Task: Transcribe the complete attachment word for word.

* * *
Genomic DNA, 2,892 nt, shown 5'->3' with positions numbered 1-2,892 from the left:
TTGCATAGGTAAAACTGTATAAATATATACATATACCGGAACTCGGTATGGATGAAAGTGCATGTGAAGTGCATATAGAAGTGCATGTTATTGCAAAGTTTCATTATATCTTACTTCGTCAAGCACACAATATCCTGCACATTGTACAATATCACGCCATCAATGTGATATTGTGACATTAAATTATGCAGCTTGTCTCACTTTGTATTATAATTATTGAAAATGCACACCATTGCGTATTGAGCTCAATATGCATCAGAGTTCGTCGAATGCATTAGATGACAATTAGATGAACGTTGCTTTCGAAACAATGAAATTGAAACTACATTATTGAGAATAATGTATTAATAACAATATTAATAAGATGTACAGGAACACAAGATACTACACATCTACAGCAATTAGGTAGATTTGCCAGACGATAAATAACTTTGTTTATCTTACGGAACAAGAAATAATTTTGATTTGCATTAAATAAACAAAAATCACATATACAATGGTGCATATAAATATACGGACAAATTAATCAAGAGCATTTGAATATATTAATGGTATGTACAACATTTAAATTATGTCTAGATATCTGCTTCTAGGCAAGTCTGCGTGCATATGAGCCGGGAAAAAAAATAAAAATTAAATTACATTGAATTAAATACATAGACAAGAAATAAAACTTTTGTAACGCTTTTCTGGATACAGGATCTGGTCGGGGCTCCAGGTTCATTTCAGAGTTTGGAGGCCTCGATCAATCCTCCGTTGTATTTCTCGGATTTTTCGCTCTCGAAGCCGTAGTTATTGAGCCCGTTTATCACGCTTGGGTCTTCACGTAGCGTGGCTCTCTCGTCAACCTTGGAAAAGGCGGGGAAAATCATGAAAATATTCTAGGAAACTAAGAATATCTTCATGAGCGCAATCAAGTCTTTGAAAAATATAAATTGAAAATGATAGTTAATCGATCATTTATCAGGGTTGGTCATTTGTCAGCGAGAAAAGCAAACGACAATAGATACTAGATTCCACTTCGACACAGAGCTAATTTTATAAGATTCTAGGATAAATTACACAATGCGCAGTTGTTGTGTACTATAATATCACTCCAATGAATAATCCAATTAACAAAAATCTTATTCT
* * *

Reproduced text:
Genomic DNA, 2,892 nt, shown 5'->3' with positions numbered 1-2,892 from the left:
TTGCATAGGTAAAACTGTATAAATATATACATATACCGGAACTCGGTATGGATGAAAGTGCATGTGAAGTGCATATAGAAGTGCATGTTATTGCAAAGTTTCATTATATCTTACTTCGTCAAGCACACAATATCCTGCACATTGTACAATATCACGCCATCAATGTGATATTGTGACATTAAATTATGCAGCTTGTCTCACTTTGTATTATAATTATTGAAAATGCACACCATTGCGTATTGAGCTCAATATGCATCAGAGTTCGTCGAATGCATTAGATGACAATTAGATGAACGTTGCTTTCGAAACAATGAAATTGAAACTACATTATTGAGAATAATGTATTAATAACAATATTAATAAGATGTACAGGAACACAAGATACTACACATCTACAGCAATTAGGTAGATTTGCCAGACGATAAATAACTTTGTTTATCTTACGGAACAAGAAATAATTTTGATTTGCATTAAATAAACAAAAATCACATATACAATGGTGCATATAAATATACGGACAAATTAATCAAGAGCATTTGAATATATTAATGGTATGTACAACATTTAAATTATGTCTAGATATCTGCTTCTAGGCAAGTCTGCGTGCATATGAGCCGGGAAAAAAAATAAAAATTAAATTACATTGAATTAAATACATAGACAAGAAATAAAACTTTTGTAACGCTTTTCTGGATACAGGATCTGGTCGGGGCTCCAGGTTCATTTCAGAGTTTGGAGGCCTCGATCAATCCTCCGTTGTATTTCTCGGATTTTTCGCTCTCGAAGCCGTAGTTATTGAGCCCGTTTATCACGCTTGGGTCTTCACGTAGCGTGGCTCTCTCGTCAACCTTGGAAAAGGCGGGGAAAATCATGAAAATATTCTAGGAAACTAAGAATATCTTCATGAGCGCAATCAAGTCTTTGAAAAATATAAATTGAAAATGATAGTTAATCGATCATTTATCAGGGTTGGTCATTTGTCAGCGAGAAAAGCAAACGACAATAGATACTAGATTCCACTTCGACACAGAGCTAATTTTATAAGATTCTAGGATAAATTACACAATGCGCAGTTGTTGTGTACTATAATATCACTCCAATGAATAATCCAATTAACAAAAATCTTATTCT